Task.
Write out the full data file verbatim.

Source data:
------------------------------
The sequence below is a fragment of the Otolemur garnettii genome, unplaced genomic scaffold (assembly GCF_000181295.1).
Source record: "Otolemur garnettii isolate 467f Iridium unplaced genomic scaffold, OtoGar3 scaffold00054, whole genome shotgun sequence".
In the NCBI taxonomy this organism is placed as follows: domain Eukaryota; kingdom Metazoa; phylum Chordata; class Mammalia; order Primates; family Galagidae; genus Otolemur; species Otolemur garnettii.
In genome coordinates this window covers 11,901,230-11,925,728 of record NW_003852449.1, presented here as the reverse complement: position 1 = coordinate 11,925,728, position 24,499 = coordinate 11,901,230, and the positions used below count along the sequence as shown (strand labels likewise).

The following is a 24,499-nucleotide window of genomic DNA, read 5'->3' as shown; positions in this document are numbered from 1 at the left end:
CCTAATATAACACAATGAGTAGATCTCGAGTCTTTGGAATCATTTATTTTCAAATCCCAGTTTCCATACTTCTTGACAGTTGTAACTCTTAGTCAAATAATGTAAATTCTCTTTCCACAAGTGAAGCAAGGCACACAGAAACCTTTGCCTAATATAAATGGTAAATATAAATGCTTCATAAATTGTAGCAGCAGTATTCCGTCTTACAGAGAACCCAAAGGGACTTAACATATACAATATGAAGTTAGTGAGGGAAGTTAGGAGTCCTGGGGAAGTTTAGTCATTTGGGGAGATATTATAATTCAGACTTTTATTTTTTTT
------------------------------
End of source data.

The sequence below is a fragment of the Otolemur garnettii genome, unplaced genomic scaffold (assembly GCF_000181295.1).
Source record: "Otolemur garnettii isolate 467f Iridium unplaced genomic scaffold, OtoGar3 scaffold00054, whole genome shotgun sequence".
In the NCBI taxonomy this organism is placed as follows: domain Eukaryota; kingdom Metazoa; phylum Chordata; class Mammalia; order Primates; family Galagidae; genus Otolemur; species Otolemur garnettii.
In genome coordinates this window covers 11,901,230-11,925,728 of record NW_003852449.1, presented here as the reverse complement: position 1 = coordinate 11,925,728, position 24,499 = coordinate 11,901,230, and the positions used below count along the sequence as shown (strand labels likewise).

The following is a 24,499-nucleotide window of genomic DNA, read 5'->3' as shown; positions in this document are numbered from 1 at the left end:
CCTAATATAACACAATGAGTAGATCTCGAGTCTTTGGAATCATTTATTTTCAAATCCCAGTTTCCATACTTCTTGACAGTTGTAACTCTTAGTCAAATAATGTAAATTCTCTTTCCACAAGTGAAGCAAGGCACACAGAAACCTTTGCCTAATATAAATGGTAAATATAAATGCTTCATAAATTGTAGCAGCAGTATTCCGTCTTACAGAGAACCCAAAGGGACTTAACATATACAATATGAAGTTAGTGAGGGAAGTTAGGAGTCCTGGGGAAGTTTAGTCATTTGGGGAGATATTATAATTCAGACTTTTATTTTTTTT